Last night at dinner with Michael Leis I shared the latest Conceptual Framework for Gamification before posting it online.¬† Michael has extensive experience in social media. One of the things he said that really struck me was “I think the novices are much more numerous.” I asked why, and he brought up the similarities between this framework and the 1:9:90 rule.

The 1:9:90 rule would apply in such that

Masters : Originators                                                1%

Problem Solvers : Editors (Commentators)    9%

Novices : Lurkers                                                       90%

The gamification allure for companies tends to center on the masters just like with social media the companies are focused on the User Generated Content that comes from the Originators, yet the pay dirt of social media comes from the lurkers, the readers, the masses. Likewise the paydirt we should look for in gamification is with the novices.


Michael Leis

The 1:9:90 Rule

Conceptual Framework for Gamification


Conceptual Framework for a Gamification Experience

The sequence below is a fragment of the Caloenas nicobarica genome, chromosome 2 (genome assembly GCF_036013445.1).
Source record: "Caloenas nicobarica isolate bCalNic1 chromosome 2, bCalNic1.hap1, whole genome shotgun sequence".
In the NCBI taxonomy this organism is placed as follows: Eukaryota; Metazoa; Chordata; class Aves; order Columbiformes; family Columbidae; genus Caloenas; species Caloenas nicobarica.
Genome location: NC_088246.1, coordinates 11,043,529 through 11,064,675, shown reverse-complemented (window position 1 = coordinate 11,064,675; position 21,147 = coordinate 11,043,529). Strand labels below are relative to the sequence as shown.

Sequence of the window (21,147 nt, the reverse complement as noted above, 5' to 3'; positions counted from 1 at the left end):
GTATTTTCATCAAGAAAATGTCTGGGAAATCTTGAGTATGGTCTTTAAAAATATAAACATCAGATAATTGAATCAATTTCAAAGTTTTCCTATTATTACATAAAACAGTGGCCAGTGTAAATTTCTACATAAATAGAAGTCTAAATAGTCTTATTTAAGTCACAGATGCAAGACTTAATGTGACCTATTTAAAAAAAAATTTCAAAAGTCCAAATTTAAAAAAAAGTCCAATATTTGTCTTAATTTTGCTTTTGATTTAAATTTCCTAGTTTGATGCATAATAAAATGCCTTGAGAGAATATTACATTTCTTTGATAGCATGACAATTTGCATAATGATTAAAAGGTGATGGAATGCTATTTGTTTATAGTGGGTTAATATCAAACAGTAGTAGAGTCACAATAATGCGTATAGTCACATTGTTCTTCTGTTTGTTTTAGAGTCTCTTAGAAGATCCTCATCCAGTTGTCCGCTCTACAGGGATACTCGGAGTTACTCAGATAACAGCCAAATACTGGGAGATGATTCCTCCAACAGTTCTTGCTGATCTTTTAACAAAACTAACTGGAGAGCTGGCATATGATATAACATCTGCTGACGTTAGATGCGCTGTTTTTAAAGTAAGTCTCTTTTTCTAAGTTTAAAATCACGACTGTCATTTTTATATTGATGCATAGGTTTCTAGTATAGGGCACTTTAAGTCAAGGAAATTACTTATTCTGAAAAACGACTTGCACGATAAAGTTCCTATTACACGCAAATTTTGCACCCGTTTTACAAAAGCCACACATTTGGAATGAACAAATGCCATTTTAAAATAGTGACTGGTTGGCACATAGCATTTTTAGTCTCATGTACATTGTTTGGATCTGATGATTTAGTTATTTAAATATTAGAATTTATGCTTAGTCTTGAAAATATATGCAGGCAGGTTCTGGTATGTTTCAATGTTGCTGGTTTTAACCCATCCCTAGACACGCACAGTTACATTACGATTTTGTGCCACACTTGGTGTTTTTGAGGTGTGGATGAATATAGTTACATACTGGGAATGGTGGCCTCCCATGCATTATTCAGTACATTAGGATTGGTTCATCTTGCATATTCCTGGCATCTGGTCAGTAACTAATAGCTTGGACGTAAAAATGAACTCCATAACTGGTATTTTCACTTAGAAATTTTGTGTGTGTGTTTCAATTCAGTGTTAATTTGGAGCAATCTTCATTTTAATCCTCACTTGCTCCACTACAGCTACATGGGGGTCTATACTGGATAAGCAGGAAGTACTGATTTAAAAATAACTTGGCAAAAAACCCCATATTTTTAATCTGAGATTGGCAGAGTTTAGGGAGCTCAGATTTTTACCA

Monday, July 23rd, 2012

Last Tuesday July 17th I spoke at Savannah College of Art and Design. It was a lively talk with faculty and students from Industrial Design/Design Management, Service Design, and Interactive Design and Game Development. Bob Fee, Christine Miller, and Sara Jo Johnson were the main organizers. We talked about play engines, bodystorming, and playwork.

I put forth a conceptual framework for a gamification experience.

The key constructs of the framework are:

  • The different players: The novices, problem-solvers, and masters. Notice the social network represented by color transverses the different player roles and show that friendships and relationships as means of learning and knowledge sharing.
  • The challenges (and the try/learn trajectories): the arrows that allow people to travel from a lower role to higher role. They also show how a player can try and not succeed and return to their previous role.
  • The axis of realworld and gameworld: This is why the arrows are mirrored on each side. On the gameworld side the try/learn trajectory is low cost of failure since it is accomplished in a simulation or role play. On the real world side there is a higher cost to failure.
  • The epic story: the larger narrative weaves the entire experience together for all the players of all levels and engaged in all types of activities.


The Design Management Department at SCAD where Chris Miller, Robert (Bob) Fee, and Sara Jo Johnson teach.